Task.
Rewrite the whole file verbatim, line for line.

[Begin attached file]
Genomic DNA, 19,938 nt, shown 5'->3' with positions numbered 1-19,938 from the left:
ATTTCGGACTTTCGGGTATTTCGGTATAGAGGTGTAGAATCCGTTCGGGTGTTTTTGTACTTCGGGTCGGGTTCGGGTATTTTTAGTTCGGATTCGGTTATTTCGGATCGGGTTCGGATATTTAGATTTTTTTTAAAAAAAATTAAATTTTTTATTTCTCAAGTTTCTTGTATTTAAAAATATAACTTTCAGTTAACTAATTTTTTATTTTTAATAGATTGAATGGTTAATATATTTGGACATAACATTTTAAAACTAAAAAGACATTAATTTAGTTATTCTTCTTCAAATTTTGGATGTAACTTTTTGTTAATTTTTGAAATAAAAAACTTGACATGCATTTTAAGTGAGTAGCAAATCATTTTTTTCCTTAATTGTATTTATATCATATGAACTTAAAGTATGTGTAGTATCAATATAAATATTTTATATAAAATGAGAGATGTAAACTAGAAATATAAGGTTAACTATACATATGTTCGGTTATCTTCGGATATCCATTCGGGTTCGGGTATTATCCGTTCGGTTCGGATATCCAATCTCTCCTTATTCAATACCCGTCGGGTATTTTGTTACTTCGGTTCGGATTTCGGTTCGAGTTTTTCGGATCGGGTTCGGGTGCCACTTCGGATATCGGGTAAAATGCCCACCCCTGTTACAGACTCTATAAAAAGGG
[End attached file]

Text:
Genomic DNA, 19,938 nt, shown 5'->3' with positions numbered 1-19,938 from the left:
ATTTCGGACTTTCGGGTATTTCGGTATAGAGGTGTAGAATCCGTTCGGGTGTTTTTGTACTTCGGGTCGGGTTCGGGTATTTTTAGTTCGGATTCGGTTATTTCGGATCGGGTTCGGATATTTAGATTTTTTTTAAAAAAAATTAAATTTTTTATTTCTCAAGTTTCTTGTATTTAAAAATATAACTTTCAGTTAACTAATTTTTTATTTTTAATAGATTGAATGGTTAATATATTTGGACATAACATTTTAAAACTAAAAAGACATTAATTTAGTTATTCTTCTTCAAATTTTGGATGTAACTTTTTGTTAATTTTTGAAATAAAAAACTTGACATGCATTTTAAGTGAGTAGCAAATCATTTTTTTCCTTAATTGTATTTATATCATATGAACTTAAAGTATGTGTAGTATCAATATAAATATTTTATATAAAATGAGAGATGTAAACTAGAAATATAAGGTTAACTATACATATGTTCGGTTATCTTCGGATATCCATTCGGGTTCGGGTATTATCCGTTCGGTTCGGATATCCAATCTCTCCTTATTCAATACCCGTCGGGTATTTTGTTACTTCGGTTCGGATTTCGGTTCGAGTTTTTCGGATCGGGTTCGGGTGCCACTTCGGATATCGGGTAAAATGCCCACCCCTGTTACAGACTCTATAAAAAGGG